Method & Madness French Chestnut Finish Tasting Notes

November 26, 2021

Method & Madness French Chestnut Finish

Midleton Distillery

Single Pot Still



Tasting note compiled by Mark McLaughlin (@mark_rye)



The first Single Pot Still whiskey to be released in the Method & Madness range was this expression, a non-age statement Single Pot Still whiskey taking components whiskeys from ex-bourbon and ex-sherry casks before finishing in virgin French Chestnut casks sourced from a local cooperage in the Isere region in the South East of France.

Chestnut wood had been used for transport of wines and spirits historically, it was readily available, relatively cheap, and no more difficult to create casks from than oak. Chestnut wood is known to be high in gallic acid, which helps create large amounts of flavour in spirits, along with large amounts of tannin which will greatly change the texture or mouthfeel of a product. 

When compared with oak the two woods have relatively similar chemical compositions, Chestnut has a significantly wider grain, making the wood markedly more porous, meaning that it can be difficult to maintain over long periods of time, it may be prone to leaking.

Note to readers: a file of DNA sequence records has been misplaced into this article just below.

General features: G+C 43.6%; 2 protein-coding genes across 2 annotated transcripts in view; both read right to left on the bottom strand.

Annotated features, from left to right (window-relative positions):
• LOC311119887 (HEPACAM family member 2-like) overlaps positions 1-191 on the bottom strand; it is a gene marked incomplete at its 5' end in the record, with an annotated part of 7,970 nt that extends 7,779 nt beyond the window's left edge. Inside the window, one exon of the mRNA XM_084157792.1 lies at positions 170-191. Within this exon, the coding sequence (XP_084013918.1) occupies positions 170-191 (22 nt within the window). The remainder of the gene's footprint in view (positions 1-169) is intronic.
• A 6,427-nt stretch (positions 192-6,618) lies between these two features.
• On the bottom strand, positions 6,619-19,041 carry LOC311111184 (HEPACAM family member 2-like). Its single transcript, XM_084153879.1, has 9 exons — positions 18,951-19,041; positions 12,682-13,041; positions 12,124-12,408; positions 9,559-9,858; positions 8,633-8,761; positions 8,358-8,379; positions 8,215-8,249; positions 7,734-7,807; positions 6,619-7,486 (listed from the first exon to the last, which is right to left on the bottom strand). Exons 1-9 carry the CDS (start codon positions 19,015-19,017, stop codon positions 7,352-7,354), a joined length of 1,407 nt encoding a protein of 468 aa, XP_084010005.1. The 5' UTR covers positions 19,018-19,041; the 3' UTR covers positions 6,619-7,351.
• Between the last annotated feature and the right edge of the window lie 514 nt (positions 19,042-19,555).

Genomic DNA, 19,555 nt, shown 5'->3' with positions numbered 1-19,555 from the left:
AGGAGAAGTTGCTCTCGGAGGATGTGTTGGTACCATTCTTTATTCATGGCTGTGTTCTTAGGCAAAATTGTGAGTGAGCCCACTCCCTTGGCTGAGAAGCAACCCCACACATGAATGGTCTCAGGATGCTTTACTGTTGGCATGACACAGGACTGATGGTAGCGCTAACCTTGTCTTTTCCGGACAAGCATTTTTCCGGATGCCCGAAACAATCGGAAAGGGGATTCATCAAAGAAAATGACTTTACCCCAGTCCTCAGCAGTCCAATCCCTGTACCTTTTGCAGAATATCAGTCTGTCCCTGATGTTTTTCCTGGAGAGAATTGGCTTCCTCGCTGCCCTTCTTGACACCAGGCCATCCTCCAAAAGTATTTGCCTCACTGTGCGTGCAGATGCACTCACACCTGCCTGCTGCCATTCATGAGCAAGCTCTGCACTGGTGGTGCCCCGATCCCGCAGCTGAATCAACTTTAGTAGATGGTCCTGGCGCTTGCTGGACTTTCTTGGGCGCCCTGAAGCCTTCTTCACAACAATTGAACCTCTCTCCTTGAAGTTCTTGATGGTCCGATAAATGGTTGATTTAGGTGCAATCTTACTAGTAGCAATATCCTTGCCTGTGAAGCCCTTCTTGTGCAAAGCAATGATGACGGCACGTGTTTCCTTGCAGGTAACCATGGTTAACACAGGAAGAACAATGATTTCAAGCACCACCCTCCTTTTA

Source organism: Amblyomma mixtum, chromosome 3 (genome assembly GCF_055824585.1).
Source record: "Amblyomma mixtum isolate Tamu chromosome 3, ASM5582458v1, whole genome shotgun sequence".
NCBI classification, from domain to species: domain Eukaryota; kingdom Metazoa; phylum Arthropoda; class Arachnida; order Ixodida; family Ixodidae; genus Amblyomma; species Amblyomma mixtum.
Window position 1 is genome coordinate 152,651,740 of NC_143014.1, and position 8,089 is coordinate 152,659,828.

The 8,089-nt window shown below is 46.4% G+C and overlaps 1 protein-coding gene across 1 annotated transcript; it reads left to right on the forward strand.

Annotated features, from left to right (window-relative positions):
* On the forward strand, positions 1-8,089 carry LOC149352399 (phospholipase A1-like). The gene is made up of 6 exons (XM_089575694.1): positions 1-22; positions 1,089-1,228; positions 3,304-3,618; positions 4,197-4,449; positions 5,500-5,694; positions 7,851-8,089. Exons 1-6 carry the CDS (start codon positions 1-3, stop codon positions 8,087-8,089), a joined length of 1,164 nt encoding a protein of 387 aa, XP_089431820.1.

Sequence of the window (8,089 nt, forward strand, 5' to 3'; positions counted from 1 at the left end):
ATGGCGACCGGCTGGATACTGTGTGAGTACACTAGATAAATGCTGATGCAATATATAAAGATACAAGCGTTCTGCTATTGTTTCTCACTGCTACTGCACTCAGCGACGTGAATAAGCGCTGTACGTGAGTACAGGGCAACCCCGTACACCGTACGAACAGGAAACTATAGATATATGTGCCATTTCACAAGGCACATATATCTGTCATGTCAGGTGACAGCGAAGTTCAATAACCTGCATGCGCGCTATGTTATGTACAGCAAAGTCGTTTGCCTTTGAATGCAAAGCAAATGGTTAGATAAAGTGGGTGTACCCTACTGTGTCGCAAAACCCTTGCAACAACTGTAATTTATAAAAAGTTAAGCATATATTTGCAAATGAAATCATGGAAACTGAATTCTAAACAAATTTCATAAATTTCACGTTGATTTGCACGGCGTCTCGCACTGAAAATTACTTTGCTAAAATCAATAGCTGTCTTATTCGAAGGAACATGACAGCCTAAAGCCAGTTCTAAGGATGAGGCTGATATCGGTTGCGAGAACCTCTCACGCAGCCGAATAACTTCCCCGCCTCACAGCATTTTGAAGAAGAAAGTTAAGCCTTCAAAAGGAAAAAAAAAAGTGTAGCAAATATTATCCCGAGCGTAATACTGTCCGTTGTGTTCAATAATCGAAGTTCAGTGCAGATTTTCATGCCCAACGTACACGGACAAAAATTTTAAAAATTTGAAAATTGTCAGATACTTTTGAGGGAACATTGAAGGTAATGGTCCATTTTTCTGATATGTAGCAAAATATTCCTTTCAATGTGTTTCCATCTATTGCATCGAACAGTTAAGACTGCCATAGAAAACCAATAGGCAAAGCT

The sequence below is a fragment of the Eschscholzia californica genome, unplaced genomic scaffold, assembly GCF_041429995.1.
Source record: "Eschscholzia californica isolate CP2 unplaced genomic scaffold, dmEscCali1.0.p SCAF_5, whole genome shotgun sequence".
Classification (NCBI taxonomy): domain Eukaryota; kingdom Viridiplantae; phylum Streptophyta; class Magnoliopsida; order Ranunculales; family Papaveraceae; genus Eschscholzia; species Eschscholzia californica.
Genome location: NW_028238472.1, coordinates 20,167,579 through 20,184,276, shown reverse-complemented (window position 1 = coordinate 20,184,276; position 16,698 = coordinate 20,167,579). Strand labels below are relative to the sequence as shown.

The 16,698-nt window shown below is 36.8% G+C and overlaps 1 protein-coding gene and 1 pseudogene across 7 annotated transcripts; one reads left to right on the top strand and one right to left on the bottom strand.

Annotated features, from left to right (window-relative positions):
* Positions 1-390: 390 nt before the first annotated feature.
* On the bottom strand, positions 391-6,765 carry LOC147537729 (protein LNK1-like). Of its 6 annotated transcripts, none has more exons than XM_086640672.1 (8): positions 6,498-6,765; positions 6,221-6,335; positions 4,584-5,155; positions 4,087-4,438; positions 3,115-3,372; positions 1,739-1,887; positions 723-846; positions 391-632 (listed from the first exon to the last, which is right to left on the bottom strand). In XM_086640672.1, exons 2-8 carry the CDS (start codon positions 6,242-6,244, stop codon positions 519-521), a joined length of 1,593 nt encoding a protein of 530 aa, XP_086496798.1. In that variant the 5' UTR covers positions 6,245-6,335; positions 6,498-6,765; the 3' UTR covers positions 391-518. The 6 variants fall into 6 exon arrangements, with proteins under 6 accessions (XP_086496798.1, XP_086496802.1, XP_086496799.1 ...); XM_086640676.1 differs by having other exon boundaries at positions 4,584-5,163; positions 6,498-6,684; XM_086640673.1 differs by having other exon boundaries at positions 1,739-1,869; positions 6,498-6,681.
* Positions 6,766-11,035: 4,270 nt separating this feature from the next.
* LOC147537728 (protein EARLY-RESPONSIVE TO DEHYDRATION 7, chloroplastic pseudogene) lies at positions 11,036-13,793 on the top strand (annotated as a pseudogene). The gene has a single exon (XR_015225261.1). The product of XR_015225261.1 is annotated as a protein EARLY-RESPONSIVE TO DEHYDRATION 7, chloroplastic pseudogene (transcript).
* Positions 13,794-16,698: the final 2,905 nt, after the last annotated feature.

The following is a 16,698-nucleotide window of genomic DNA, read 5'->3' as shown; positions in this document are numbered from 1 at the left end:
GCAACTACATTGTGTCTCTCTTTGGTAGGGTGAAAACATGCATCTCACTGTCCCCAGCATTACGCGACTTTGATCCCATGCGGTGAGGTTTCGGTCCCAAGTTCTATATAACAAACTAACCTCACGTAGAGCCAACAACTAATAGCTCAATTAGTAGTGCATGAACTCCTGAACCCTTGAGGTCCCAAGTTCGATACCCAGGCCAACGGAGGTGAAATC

Golden amber, fill a large glass and it gets deeper and deeper.


Nose (Aromas)

Immediately rich, if I didn’t know any better, I’d shout European oak finish, it’s deeply fruit driven, with bouncing liquorice, which turns quite minty and finds its way to pink peppercorns. The nutty characteristic of the pot still distillate shines through with a touch of almond and an almost smoky hazelnut, all balanced by chocolate fudge.


Palate & Finish 

Tremendously oily with textures that immediately take you away from traditional oak maturation, lovely depth of fruit character with balancing spice, it never gets aggressive but yet punches flavour to the edges of the palate. The woodiness, for lack of a better term, is delighting me, warming and delectably full of spice. Coconut shavings, cinnamon, dried banana and ginger all ground up with a pestle and mortar.



This is the type of whiskey I’d go to if I wanted to be challenged and surprised but not actually have to be challenged or surprised. This will certainly not be for everyone, it’s distinct, a step outside the norm for Midleton and the norm for single pot still, some will not take to it, and to those I say, pass the glass to me. 

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